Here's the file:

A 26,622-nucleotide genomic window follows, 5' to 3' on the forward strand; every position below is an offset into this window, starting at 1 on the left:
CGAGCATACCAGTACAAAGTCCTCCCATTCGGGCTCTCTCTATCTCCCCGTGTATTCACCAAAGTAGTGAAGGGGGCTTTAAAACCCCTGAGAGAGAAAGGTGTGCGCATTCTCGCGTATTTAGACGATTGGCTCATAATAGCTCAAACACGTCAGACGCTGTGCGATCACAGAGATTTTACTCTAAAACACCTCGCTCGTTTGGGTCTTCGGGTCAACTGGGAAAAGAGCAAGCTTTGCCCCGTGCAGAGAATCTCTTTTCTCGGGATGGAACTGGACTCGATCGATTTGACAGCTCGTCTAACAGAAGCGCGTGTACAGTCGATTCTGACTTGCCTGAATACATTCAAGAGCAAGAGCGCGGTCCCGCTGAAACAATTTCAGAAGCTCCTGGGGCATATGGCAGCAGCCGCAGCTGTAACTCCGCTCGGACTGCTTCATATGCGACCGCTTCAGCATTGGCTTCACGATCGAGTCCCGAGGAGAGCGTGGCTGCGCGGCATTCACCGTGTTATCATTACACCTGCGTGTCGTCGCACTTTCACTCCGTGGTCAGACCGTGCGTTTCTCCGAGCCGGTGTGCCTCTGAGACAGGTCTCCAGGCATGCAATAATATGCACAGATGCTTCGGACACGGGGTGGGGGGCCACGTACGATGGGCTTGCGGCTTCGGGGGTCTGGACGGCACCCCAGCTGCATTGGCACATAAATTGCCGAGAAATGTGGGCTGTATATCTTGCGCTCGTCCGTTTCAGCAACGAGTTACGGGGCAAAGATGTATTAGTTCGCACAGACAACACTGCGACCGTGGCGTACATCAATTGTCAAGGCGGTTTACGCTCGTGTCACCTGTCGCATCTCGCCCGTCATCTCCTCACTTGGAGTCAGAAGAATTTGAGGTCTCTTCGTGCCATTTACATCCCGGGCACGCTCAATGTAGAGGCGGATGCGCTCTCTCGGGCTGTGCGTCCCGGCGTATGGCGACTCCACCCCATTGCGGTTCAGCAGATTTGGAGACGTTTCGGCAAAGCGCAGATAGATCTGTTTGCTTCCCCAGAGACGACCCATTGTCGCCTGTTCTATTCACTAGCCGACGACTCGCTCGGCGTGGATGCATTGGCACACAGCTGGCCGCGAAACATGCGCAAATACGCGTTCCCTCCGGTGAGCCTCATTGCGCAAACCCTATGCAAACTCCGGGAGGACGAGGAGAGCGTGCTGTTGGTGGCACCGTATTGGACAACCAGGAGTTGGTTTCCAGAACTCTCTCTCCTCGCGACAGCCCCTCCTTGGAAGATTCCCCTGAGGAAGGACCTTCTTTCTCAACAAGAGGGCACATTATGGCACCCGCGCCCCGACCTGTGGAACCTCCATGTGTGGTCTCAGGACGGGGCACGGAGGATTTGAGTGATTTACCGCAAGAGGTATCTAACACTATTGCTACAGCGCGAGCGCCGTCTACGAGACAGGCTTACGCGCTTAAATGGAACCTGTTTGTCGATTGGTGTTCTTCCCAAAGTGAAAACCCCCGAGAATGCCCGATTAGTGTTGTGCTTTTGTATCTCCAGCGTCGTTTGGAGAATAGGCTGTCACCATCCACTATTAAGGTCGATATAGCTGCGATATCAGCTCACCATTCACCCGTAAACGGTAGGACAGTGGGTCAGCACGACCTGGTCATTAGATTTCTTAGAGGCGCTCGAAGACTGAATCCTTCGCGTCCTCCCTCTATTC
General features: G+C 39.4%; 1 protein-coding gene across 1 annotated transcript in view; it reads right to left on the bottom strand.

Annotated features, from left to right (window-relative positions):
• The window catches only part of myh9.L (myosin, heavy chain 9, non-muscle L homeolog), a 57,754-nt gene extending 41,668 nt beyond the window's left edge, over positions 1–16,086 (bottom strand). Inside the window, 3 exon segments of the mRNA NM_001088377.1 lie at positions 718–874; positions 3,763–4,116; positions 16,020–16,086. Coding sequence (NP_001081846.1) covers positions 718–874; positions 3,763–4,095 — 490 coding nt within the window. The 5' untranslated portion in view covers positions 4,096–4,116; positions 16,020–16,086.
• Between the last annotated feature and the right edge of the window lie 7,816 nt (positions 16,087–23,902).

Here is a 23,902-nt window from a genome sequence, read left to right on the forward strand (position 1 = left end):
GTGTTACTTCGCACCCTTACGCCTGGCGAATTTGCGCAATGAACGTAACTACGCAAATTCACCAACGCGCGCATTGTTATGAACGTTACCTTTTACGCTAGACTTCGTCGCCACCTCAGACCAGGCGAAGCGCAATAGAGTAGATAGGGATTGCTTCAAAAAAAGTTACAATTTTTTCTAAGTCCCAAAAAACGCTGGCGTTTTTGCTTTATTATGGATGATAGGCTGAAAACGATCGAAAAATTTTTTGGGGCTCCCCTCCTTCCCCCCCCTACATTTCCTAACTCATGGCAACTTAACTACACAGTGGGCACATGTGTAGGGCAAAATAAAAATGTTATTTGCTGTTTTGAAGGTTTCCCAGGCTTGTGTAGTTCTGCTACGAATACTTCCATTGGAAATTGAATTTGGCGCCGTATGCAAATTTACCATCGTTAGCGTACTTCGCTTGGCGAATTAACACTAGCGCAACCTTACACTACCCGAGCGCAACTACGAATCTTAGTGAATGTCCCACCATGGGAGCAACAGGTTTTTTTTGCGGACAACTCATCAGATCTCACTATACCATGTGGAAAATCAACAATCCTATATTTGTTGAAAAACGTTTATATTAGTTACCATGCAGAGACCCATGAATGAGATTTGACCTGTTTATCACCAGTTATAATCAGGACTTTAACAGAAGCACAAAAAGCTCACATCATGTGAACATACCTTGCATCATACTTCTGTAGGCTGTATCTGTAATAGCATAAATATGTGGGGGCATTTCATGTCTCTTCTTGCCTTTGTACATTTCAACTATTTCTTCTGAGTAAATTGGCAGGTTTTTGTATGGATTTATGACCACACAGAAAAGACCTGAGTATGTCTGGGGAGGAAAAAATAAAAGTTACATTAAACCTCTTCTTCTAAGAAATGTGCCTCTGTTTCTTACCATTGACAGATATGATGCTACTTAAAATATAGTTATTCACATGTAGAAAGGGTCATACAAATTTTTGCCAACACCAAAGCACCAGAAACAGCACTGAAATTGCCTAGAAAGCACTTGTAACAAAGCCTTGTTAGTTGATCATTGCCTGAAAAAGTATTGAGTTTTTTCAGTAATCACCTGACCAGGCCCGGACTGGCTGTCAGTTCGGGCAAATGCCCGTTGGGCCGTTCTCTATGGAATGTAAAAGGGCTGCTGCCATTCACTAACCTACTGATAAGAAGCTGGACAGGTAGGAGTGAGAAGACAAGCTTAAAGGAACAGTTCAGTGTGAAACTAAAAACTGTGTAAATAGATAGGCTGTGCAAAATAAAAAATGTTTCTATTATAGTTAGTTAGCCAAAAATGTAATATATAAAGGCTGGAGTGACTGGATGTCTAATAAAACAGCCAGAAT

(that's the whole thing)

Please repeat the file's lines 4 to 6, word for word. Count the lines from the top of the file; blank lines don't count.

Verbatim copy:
Annotated features, from left to right (window-relative positions):
• The window catches only part of myh9.L (myosin, heavy chain 9, non-muscle L homeolog), a 57,754-nt gene extending 41,668 nt beyond the window's left edge, over positions 1–16,086 (bottom strand). Inside the window, 3 exon segments of the mRNA NM_001088377.1 lie at positions 718–874; positions 3,763–4,116; positions 16,020–16,086. Coding sequence (NP_001081846.1) covers positions 718–874; positions 3,763–4,095 — 490 coding nt within the window. The 5' untranslated portion in view covers positions 4,096–4,116; positions 16,020–16,086.
• Between the last annotated feature and the right edge of the window lie 7,816 nt (positions 16,087–23,902).